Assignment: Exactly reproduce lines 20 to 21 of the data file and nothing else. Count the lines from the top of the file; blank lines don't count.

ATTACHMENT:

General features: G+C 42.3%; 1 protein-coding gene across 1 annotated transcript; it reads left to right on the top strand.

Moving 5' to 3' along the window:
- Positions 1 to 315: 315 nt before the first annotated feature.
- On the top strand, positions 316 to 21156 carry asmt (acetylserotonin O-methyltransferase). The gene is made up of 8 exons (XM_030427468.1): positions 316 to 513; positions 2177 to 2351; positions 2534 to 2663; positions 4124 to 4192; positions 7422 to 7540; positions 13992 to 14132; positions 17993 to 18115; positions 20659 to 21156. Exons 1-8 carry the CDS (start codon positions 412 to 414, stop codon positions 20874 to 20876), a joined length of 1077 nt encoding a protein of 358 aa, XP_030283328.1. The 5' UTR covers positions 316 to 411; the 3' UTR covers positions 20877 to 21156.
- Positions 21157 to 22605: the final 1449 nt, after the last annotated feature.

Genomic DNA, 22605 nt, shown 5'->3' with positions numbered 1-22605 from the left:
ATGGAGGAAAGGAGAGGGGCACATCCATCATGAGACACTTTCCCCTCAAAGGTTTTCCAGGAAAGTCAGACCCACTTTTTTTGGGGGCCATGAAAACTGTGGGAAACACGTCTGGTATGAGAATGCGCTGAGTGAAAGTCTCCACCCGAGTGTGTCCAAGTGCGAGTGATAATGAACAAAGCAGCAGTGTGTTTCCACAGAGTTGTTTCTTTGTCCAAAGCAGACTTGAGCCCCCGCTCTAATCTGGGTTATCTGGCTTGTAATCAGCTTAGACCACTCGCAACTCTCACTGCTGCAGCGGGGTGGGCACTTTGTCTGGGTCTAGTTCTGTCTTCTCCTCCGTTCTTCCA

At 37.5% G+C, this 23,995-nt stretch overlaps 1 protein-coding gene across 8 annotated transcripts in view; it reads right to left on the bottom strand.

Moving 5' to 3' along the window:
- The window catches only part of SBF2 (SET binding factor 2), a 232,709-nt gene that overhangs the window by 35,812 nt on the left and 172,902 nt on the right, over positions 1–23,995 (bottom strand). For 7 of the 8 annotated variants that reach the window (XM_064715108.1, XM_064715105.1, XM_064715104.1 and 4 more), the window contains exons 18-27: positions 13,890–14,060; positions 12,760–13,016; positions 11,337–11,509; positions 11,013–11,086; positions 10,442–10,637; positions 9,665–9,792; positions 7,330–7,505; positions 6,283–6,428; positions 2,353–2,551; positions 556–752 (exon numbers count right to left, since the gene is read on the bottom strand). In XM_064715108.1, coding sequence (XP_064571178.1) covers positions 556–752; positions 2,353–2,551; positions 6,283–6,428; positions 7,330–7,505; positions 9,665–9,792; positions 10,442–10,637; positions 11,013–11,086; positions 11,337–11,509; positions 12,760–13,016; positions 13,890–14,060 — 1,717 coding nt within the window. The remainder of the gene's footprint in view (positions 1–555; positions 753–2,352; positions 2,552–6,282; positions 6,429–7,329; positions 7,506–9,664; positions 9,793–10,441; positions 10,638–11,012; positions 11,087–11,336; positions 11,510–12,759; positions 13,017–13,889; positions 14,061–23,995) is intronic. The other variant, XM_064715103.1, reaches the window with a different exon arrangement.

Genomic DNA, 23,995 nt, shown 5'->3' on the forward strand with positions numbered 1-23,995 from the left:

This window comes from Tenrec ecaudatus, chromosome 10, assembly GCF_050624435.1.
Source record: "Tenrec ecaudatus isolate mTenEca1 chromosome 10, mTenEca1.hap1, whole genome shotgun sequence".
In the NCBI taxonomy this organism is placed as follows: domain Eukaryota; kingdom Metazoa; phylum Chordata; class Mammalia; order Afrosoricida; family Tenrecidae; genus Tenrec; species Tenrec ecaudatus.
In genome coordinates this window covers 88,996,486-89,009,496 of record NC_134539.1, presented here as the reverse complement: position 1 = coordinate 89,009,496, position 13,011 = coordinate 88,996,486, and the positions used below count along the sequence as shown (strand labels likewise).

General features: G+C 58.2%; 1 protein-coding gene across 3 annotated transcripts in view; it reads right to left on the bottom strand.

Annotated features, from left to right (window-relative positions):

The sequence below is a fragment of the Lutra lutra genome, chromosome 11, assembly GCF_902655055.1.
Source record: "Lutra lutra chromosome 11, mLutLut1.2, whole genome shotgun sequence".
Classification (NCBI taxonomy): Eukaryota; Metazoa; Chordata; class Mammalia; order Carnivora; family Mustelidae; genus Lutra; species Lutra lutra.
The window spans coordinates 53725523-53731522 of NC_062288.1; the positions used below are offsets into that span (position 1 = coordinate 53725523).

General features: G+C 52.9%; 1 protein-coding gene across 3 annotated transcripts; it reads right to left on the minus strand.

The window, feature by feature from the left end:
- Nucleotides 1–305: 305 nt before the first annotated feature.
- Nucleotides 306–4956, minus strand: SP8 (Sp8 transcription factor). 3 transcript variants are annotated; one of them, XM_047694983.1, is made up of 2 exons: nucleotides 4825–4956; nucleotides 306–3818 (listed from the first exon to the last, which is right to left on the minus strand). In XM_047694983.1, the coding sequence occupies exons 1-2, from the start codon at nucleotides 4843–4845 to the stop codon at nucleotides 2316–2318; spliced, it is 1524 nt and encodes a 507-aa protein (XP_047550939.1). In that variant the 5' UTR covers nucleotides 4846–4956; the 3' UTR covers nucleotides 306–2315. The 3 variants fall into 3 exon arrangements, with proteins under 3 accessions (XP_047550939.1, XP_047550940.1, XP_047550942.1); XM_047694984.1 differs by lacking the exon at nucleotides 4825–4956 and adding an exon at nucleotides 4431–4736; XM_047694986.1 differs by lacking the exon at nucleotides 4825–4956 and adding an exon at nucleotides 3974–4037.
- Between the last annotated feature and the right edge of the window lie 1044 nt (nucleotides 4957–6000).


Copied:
Classification (NCBI taxonomy): Eukaryota; Metazoa; Chordata; class Mammalia; order Carnivora; family Mustelidae; genus Lutra; species Lutra lutra.
The window spans coordinates 53725523-53731522 of NC_062288.1; the positions used below are offsets into that span (position 1 = coordinate 53725523).